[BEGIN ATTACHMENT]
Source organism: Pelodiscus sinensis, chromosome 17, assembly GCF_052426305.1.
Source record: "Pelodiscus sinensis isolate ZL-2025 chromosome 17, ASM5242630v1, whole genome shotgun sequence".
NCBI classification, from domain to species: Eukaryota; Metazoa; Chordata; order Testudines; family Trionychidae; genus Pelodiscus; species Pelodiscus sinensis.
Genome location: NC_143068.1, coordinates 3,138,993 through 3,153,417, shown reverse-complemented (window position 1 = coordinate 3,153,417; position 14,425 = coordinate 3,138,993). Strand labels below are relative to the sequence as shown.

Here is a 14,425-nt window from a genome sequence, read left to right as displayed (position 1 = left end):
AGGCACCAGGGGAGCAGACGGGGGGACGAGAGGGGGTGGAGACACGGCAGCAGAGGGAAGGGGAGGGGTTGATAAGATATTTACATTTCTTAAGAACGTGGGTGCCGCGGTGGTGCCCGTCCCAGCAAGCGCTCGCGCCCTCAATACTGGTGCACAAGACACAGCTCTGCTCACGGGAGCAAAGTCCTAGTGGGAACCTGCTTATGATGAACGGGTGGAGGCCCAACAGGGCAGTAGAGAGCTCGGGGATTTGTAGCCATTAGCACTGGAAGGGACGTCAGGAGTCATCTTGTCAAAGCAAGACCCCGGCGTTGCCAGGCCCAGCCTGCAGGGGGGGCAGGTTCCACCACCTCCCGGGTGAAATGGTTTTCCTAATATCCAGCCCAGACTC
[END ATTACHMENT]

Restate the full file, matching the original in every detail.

Source organism: Pelodiscus sinensis, chromosome 17, assembly GCF_052426305.1.
Source record: "Pelodiscus sinensis isolate ZL-2025 chromosome 17, ASM5242630v1, whole genome shotgun sequence".
NCBI classification, from domain to species: Eukaryota; Metazoa; Chordata; order Testudines; family Trionychidae; genus Pelodiscus; species Pelodiscus sinensis.
Genome location: NC_143068.1, coordinates 3,138,993 through 3,153,417, shown reverse-complemented (window position 1 = coordinate 3,153,417; position 14,425 = coordinate 3,138,993). Strand labels below are relative to the sequence as shown.

Here is a 14,425-nt window from a genome sequence, read left to right as displayed (position 1 = left end):
AGGCACCAGGGGAGCAGACGGGGGGACGAGAGGGGGTGGAGACACGGCAGCAGAGGGAAGGGGAGGGGTTGATAAGATATTTACATTTCTTAAGAACGTGGGTGCCGCGGTGGTGCCCGTCCCAGCAAGCGCTCGCGCCCTCAATACTGGTGCACAAGACACAGCTCTGCTCACGGGAGCAAAGTCCTAGTGGGAACCTGCTTATGATGAACGGGTGGAGGCCCAACAGGGCAGTAGAGAGCTCGGGGATTTGTAGCCATTAGCACTGGAAGGGACGTCAGGAGTCATCTTGTCAAAGCAAGACCCCGGCGTTGCCAGGCCCAGCCTGCAGGGGGGGCAGGTTCCACCACCTCCCGGGTGAAATGGTTTTCCTAATATCCAGCCCAGACTC